Dear Senator

Sheesh. Of course science is the first thing they try to cut from the pending stimulus bill. Text free for the taking to anyone who wants to pester their congresscritters – which you should, if you care about science in the U.S.

OK, so it gets a little melodramatic at the end there, but I’m trying for impact. Edit as you see fit – individualized letters are more likely to have an impact.

Dear Senator,

I’m a graduate student in biology at the University of Idaho, and I’m writing to ask that you support President Obama’s stimulus plan, with full funding for basic scientific research.

Science and technology – the fruits of basic scientific research funded by the National Science Foundation, National Institutes of Health, and other government scientific agencies – are responsible for half of all U.S. economic growth since World War II. Yet today, after years of virtually no increases in basic research funding, laboratories across the country are at risk of shutting down, with untold consequences for our long-term competitiveness in the global economy.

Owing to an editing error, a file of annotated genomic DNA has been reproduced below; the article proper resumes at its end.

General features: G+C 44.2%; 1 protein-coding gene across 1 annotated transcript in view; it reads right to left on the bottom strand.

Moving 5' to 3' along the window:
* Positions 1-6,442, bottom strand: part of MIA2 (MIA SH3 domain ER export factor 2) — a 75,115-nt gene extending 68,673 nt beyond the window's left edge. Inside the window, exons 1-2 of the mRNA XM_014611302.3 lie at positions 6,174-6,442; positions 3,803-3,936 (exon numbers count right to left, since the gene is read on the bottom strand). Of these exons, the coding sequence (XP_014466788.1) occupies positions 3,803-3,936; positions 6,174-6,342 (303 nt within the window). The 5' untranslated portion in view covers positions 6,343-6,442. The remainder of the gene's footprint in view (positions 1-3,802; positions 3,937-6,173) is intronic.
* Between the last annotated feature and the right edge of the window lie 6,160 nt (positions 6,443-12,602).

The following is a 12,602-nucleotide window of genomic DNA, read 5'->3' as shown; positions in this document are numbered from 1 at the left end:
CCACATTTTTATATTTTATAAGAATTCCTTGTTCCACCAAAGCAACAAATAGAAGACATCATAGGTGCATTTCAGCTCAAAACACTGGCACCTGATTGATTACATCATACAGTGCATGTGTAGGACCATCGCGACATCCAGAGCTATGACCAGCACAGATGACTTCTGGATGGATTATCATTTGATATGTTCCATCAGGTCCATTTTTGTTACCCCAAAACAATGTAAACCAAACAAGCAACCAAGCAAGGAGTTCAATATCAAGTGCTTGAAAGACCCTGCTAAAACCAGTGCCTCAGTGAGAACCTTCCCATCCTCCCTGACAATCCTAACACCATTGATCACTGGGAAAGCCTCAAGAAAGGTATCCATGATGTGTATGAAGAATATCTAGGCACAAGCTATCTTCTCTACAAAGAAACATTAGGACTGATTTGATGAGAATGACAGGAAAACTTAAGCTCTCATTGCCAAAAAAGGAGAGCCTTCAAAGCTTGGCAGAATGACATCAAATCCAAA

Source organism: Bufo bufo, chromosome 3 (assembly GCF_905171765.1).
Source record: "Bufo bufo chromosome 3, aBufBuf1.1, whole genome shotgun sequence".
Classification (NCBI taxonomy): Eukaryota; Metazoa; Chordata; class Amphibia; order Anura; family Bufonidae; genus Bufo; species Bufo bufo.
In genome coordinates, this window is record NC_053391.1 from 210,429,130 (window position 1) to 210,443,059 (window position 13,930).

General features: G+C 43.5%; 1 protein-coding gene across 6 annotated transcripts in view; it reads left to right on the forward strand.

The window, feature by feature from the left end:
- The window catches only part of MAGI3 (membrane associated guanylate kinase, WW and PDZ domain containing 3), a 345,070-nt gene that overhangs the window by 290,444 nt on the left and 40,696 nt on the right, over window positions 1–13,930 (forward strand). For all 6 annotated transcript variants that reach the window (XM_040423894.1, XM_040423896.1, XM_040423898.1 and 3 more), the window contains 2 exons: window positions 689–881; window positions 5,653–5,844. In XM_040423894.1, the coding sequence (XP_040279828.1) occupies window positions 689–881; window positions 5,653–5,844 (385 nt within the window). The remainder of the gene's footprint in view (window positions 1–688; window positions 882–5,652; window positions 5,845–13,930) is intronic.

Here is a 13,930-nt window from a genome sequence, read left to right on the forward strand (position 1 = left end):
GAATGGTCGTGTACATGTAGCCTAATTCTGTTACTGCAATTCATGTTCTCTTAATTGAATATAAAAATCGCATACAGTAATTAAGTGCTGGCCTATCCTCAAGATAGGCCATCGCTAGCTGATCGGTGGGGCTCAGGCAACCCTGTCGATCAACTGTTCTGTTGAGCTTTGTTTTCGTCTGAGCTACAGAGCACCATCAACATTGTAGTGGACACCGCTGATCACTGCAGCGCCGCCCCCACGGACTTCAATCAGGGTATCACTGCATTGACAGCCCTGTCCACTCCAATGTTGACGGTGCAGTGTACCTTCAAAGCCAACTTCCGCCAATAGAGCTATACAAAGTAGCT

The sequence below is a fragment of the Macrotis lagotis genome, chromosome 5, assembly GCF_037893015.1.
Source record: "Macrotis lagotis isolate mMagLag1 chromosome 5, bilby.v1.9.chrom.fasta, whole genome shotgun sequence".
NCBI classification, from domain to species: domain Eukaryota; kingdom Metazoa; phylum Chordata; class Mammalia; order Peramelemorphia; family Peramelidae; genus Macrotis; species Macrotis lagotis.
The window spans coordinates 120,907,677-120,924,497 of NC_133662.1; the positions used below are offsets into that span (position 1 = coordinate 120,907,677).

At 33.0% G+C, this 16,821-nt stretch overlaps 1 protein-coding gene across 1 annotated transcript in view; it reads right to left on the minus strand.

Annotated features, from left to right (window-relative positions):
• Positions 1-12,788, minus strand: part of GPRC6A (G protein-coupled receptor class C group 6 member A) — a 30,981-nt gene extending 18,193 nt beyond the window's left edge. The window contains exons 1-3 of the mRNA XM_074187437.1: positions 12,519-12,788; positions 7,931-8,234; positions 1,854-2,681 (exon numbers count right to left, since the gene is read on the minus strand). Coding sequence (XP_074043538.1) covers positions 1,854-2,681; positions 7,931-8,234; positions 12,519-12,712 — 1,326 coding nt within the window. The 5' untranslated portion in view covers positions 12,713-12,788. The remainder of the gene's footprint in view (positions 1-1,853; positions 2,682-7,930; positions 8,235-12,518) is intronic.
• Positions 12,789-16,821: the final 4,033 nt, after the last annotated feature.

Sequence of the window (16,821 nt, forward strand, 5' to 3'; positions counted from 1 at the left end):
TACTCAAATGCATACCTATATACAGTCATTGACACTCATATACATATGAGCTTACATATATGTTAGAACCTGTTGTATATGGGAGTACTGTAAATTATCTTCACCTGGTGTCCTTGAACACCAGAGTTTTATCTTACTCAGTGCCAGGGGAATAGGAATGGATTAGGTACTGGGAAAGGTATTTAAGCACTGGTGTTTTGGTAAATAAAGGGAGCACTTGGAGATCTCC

Basic research makes economic sense over the short term, too – with the increase in funding proposed in the stimulus bill, granting agencies would immediately be able to fund more of the grant requests they’re considering right now. That’s money to pay lab staff, and buy reagents and equipment – most often from American companies like Thermo Fisher and Qiagen.

For these reasons, the stimulus bill before the Senate originally contained vital increases in basic scientific research funding. Now, however, a group of senators, including Susan Collins and Ben Nelson, are proposing cuts to the stimulus bill that would eliminate much – and in the case of NSF, all – funding for science. Considering what a tiny portion of the bill’s proposed spending was already devoted to science funding, and the immediate and long-term value it would have brought our economy, this is a shortsighted idea at best.

So I hope you will give full support to President Obama’s stimulus bill, and reject the Collins-Nelson cuts in science funding. The scientific and economic future of our nation depend on this.

Jeremy B. Yoder

[I should also note that the talking points above come from an email sent out by Shawn Otto over the ScienceDebate2008 e-mail list; I can’t find coverage of this issue on the SD2008 site, however.]